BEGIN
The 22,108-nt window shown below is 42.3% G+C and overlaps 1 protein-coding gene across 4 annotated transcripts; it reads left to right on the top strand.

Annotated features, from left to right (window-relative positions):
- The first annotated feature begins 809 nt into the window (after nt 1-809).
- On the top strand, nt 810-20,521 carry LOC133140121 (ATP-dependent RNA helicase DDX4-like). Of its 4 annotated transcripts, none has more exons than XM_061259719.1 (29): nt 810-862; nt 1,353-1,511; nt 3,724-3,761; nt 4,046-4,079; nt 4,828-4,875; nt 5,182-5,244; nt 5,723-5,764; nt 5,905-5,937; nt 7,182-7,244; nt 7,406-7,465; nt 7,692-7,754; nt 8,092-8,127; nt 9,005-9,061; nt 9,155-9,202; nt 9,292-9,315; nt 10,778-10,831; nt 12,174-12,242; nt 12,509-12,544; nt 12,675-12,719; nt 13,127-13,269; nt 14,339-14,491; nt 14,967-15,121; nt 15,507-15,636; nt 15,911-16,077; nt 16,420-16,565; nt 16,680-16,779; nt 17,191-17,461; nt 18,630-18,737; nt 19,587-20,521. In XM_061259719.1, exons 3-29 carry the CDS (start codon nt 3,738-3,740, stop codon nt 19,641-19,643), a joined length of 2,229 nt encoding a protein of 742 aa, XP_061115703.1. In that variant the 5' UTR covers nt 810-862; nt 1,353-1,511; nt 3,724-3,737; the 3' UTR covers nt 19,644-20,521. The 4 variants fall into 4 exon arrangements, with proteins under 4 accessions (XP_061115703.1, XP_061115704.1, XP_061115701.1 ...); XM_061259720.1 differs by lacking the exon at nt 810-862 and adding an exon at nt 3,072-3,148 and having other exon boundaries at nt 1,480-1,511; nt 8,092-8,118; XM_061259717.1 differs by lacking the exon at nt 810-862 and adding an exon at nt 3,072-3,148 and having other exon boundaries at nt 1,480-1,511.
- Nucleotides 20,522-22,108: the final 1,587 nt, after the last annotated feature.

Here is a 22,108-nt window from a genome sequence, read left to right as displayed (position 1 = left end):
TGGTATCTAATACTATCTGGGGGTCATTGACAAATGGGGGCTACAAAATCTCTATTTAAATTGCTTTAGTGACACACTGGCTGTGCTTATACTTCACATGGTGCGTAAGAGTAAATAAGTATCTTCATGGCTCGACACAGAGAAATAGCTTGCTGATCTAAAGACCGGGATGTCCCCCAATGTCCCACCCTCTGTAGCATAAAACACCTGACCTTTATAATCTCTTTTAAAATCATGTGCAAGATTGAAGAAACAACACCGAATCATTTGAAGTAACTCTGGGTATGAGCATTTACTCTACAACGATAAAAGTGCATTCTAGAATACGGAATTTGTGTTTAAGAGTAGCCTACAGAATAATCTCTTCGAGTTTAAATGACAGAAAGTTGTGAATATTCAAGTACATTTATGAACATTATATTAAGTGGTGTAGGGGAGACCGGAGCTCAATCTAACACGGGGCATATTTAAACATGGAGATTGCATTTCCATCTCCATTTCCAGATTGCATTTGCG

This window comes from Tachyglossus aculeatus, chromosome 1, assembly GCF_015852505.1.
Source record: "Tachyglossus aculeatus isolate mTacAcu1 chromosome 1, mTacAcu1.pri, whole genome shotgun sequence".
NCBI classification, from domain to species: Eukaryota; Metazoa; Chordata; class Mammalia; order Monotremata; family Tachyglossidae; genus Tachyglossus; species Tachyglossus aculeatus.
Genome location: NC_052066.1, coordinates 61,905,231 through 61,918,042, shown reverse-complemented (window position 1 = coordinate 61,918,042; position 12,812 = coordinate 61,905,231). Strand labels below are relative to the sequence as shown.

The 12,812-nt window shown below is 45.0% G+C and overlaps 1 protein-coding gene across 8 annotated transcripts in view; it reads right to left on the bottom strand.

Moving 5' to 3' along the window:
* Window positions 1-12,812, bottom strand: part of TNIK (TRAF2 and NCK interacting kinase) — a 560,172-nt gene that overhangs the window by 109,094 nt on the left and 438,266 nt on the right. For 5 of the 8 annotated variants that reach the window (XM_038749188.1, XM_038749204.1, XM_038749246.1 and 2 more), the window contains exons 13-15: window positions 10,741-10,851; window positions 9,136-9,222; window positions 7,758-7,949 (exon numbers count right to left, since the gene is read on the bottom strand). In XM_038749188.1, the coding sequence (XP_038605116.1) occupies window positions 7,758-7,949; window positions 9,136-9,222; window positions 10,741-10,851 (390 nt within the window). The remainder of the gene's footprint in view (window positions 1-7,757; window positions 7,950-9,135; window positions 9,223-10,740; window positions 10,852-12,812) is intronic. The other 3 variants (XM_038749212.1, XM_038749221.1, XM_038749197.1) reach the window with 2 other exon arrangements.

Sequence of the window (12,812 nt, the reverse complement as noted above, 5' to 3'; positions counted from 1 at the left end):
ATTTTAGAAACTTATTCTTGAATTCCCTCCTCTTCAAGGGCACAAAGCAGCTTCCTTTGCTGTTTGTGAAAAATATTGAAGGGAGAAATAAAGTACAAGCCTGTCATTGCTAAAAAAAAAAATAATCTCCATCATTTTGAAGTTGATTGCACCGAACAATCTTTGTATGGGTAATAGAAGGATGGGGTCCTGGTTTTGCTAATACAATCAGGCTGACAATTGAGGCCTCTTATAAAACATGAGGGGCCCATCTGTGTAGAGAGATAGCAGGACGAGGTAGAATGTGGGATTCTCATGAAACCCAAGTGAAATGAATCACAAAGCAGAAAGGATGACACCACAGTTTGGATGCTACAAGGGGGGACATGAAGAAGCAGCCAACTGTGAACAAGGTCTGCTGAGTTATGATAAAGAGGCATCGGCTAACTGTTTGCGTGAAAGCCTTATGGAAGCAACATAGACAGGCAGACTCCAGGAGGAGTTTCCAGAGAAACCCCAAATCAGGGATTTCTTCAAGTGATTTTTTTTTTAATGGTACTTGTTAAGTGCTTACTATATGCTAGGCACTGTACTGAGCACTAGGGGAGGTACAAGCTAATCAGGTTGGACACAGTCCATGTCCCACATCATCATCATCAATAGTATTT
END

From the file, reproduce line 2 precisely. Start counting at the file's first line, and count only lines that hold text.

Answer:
Annotated features, from left to right (window-relative positions):